Advanced Selling For Dummies

By Ralph R. Roberts Joe Kraynak

John Wiley & Sons

Copyright © 2007 Ralph R. Roberts
All right reserved.

ISBN: 978-0-470-17467-8

Chapter One

Boosting Sales with Advanced Selling

In This Chapter

* Defining success on your own terms

* Fueling success with people power

* Believing in and then selling yourself

* Generating ideas, leads, and opportunities

* Building a culture of success

Advanced selling is the full-court press approach to achieving success. It requires clear vision, careful planning, shameless self-promotion, a discerning vigilance, the ability and willingness to take calculated risks, and a dogged determination that I like to refer to as sticktoitism.

Advanced selling is about more than boosting sales and profits, although that's certainly a part of it and is probably the biggest reason you're reading this book. The strategies and tips you master as an advanced seller can also be applied to other aspects of your life to achieve both your professional and personal goals.

In this chapter, I reveal what goes into making a top-producing salesperson and assist you in discovering what you need to accomplish to achieve your goals, whatever they may be.

Defining and Achieving Your Own Destiny

Selling is like life itself - you're free to define "success" in your own terms and then plot your own course to get there. For one salesperson, success may be measured in status, and being the top salesperson in the company would be the ultimate achievement. For someone else, success may mean lots of money to afford a certain lifestyle. Others may want more time to spend with friends and family or an early retirement. You may have some other goal in mind.


Your destiny is yours to define and achieve. Don't let anyone else define what "happiness" should mean for you. Even if you were to achieve your goals, your happiness and satisfaction would always elude you, because you would be achieving someone else's dream.

In the following sections, I guide you through the process of establishing a positive mindset, setting goals, and plotting your course. For additional details, check out Chapters 2 and 3.


As motivational speaker Art Fettig told me, "It's hard to be healthy, wealthy, and happy at the same time." However, striving to achieve a balanced life that leads to health, wealth, and happiness is certainly a noble pursuit.

Establishing a positive mindset

Success stands at the end of many different journeys, but it always begins with the right attitude - a positive mindset. If you've been around negative people all your life, your mindset may be holding you back.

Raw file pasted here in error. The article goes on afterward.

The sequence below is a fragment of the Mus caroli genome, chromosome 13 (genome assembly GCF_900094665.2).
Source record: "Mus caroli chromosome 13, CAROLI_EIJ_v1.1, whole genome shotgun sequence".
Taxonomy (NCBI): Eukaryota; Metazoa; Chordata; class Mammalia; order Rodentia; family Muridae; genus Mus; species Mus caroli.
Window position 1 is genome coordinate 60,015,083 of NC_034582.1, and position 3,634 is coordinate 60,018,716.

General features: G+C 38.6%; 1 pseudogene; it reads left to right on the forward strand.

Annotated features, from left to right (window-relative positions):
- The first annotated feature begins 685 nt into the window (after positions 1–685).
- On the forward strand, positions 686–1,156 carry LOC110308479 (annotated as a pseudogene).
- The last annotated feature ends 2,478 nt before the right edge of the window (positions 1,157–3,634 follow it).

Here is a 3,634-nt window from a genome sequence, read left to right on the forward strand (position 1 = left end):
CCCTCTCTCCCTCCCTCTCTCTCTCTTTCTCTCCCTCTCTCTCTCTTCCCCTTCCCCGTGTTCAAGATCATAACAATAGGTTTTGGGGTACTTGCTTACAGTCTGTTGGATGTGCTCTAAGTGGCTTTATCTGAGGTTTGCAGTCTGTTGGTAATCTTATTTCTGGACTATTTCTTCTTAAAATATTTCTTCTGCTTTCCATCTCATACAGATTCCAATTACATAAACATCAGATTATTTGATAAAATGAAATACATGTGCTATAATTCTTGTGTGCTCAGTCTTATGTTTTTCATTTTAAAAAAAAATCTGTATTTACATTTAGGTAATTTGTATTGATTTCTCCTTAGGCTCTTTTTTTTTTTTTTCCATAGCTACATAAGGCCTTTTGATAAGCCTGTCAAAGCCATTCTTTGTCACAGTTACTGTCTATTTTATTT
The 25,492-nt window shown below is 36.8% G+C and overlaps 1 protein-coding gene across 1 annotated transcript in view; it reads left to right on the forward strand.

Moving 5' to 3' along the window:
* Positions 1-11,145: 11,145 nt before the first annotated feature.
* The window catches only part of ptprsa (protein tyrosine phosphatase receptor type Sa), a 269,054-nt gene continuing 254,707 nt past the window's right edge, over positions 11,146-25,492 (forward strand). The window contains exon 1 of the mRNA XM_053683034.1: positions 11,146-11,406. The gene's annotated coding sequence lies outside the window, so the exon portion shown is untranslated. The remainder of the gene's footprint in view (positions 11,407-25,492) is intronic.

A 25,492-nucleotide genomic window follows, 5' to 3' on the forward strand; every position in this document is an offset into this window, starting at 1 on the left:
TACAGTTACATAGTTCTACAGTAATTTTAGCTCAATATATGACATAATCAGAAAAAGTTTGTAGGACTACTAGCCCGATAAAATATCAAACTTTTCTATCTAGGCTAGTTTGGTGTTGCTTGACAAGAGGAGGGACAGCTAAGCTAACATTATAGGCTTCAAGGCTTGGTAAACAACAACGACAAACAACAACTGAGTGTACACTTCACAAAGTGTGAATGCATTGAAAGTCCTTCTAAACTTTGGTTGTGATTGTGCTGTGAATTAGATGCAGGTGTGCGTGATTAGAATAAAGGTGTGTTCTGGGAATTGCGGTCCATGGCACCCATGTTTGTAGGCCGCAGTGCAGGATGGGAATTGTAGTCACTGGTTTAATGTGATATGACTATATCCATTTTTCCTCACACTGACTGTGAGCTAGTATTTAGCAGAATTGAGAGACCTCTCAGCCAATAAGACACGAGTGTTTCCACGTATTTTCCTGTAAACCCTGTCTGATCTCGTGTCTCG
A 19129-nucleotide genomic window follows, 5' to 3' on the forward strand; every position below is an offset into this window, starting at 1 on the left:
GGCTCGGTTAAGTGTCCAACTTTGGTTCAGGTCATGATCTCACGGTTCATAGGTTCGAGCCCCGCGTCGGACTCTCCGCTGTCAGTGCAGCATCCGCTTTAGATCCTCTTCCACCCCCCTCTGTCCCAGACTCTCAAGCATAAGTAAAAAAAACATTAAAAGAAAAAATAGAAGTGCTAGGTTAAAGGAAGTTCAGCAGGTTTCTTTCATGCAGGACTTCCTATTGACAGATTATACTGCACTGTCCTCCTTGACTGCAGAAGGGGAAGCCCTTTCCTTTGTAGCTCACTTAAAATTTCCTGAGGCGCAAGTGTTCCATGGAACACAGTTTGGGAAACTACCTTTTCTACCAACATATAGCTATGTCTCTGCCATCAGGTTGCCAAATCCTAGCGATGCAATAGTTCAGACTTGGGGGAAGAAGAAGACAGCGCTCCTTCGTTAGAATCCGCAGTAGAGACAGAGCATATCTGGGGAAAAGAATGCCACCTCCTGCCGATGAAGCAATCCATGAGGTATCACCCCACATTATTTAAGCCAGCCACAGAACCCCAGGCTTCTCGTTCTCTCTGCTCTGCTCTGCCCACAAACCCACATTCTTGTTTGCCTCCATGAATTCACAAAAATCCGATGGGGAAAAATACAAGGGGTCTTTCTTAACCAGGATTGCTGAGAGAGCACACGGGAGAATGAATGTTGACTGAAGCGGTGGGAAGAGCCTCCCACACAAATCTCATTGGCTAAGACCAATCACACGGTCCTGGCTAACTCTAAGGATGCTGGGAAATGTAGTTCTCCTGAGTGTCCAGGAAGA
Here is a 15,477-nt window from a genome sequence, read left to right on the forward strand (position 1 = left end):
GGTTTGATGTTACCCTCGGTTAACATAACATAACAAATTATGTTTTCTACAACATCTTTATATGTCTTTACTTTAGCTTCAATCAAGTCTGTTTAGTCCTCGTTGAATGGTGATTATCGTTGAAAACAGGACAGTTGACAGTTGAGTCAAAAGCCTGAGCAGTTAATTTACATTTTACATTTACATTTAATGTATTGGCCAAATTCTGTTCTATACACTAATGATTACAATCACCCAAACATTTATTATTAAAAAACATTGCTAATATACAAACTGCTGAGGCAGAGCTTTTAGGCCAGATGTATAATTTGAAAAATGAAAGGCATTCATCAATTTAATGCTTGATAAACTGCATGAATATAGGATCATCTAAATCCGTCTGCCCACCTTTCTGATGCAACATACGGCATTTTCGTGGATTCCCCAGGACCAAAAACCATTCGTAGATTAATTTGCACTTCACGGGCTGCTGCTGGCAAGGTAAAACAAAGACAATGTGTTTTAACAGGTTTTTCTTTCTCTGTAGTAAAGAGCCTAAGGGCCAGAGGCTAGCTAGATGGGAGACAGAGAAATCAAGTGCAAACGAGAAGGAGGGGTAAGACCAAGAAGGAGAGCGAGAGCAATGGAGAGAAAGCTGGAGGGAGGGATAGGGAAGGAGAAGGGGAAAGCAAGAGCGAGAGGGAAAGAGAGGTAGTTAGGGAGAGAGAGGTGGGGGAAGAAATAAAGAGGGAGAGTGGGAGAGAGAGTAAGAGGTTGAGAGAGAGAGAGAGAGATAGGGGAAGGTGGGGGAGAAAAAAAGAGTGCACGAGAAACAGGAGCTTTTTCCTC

Just as buggy software can bog down a computer and cause it to crash, negative thoughts can slow you down and derail your efforts to succeed. You may have to reboot your mind and fill it with positive affirmations and a strong belief that you are perfectly capable of achieving your dreams. Here are some suggestions on how to give yourself a positive attitude adjustment:

  •   Find a sales hero - a role model to inspire you.

  •   Shadow a successful salesperson to find out how they achieve success.

  •   Read inspirational books or listen to motivational tapes.

  •   Fill your mind with positive affirmations.

  •   Hang out with positive people and avoid naysayers.

    Surround yourself with positive thoughts, people, and experiences, so negativity has no space to take root and grow. If negative thoughts begin to creep in, visit my friend Mr. Positive, Dave Boufford, at He can get you pumped up in a hurry.


    You would be surprised at the number of top salespeople or speakers who would welcome the opportunity to meet with you, share a cultural event, or join you for dinner when they're passing through your town. If you know that one of your sales heroes is going to be in town, try to contact the person and arrange a meeting. This can be the perfect opportunity to meet your hero in person and begin a relationship that may develop into a mentoring situation.

    Setting stimulating goals

    Most sales coaches stress that goals should be realistic, which is somewhat true, but realistic goals that don't make you stretch are of little use. I prefer to encourage the salespeople I coach to set stimulating goals. A goal should always make you reach outside your comfort zone. It should always include some level of risk. A good goal should include the following:

  •   Statement of the goal

  •   Starting date

  •   Completion date

  •   Statement of how success is going to be measured


    Sales quotas can do more harm than good, particularly if they are pinned to a deadline. A sales quota can often make you so motivated to close a sale that you're powerless to negotiate with the buyer. Buyers are often well aware of sales quotas and can use them to negotiate a more attractive price and terms. Try to think of different goals, such as acquiring a certain number of new customers or increasing the number of cold calls you make by a certain percentage.

    Plotting your course

    The best laid plans of mice and men may often fail, but trying to achieve a goal without having a solid plan in place is pure folly. Plot your course from point A to point B, so you know where you are, where you're going, and how you're going to get there before you even take that first step:

    1. Determine where you are first. By logging your point of departure you can more effectively measure your progress later.